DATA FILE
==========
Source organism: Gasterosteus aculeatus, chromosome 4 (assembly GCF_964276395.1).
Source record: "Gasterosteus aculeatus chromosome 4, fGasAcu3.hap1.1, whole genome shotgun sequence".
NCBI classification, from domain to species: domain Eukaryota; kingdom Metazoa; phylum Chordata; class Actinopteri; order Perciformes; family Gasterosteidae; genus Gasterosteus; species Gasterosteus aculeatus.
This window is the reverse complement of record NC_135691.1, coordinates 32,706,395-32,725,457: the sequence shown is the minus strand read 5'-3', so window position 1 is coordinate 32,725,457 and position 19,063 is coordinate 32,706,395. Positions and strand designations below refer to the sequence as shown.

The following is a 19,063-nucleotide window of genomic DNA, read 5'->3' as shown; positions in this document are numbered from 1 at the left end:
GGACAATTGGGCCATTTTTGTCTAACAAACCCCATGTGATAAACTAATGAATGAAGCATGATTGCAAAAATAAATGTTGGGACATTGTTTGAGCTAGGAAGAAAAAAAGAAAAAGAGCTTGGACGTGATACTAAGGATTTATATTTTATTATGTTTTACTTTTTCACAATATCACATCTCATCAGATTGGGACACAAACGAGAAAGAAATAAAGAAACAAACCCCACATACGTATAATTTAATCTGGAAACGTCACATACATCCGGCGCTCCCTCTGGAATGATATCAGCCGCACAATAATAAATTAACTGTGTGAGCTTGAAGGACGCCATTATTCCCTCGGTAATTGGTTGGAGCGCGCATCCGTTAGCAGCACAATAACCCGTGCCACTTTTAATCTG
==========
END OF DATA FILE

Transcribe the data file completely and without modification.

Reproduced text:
Source organism: Gasterosteus aculeatus, chromosome 4 (assembly GCF_964276395.1).
Source record: "Gasterosteus aculeatus chromosome 4, fGasAcu3.hap1.1, whole genome shotgun sequence".
NCBI classification, from domain to species: domain Eukaryota; kingdom Metazoa; phylum Chordata; class Actinopteri; order Perciformes; family Gasterosteidae; genus Gasterosteus; species Gasterosteus aculeatus.
This window is the reverse complement of record NC_135691.1, coordinates 32,706,395-32,725,457: the sequence shown is the minus strand read 5'-3', so window position 1 is coordinate 32,725,457 and position 19,063 is coordinate 32,706,395. Positions and strand designations below refer to the sequence as shown.

The following is a 19,063-nucleotide window of genomic DNA, read 5'->3' as shown; positions in this document are numbered from 1 at the left end:
GGACAATTGGGCCATTTTTGTCTAACAAACCCCATGTGATAAACTAATGAATGAAGCATGATTGCAAAAATAAATGTTGGGACATTGTTTGAGCTAGGAAGAAAAAAAGAAAAAGAGCTTGGACGTGATACTAAGGATTTATATTTTATTATGTTTTACTTTTTCACAATATCACATCTCATCAGATTGGGACACAAACGAGAAAGAAATAAAGAAACAAACCCCACATACGTATAATTTAATCTGGAAACGTCACATACATCCGGCGCTCCCTCTGGAATGATATCAGCCGCACAATAATAAATTAACTGTGTGAGCTTGAAGGACGCCATTATTCCCTCGGTAATTGGTTGGAGCGCGCATCCGTTAGCAGCACAATAACCCGTGCCACTTTTAATCTG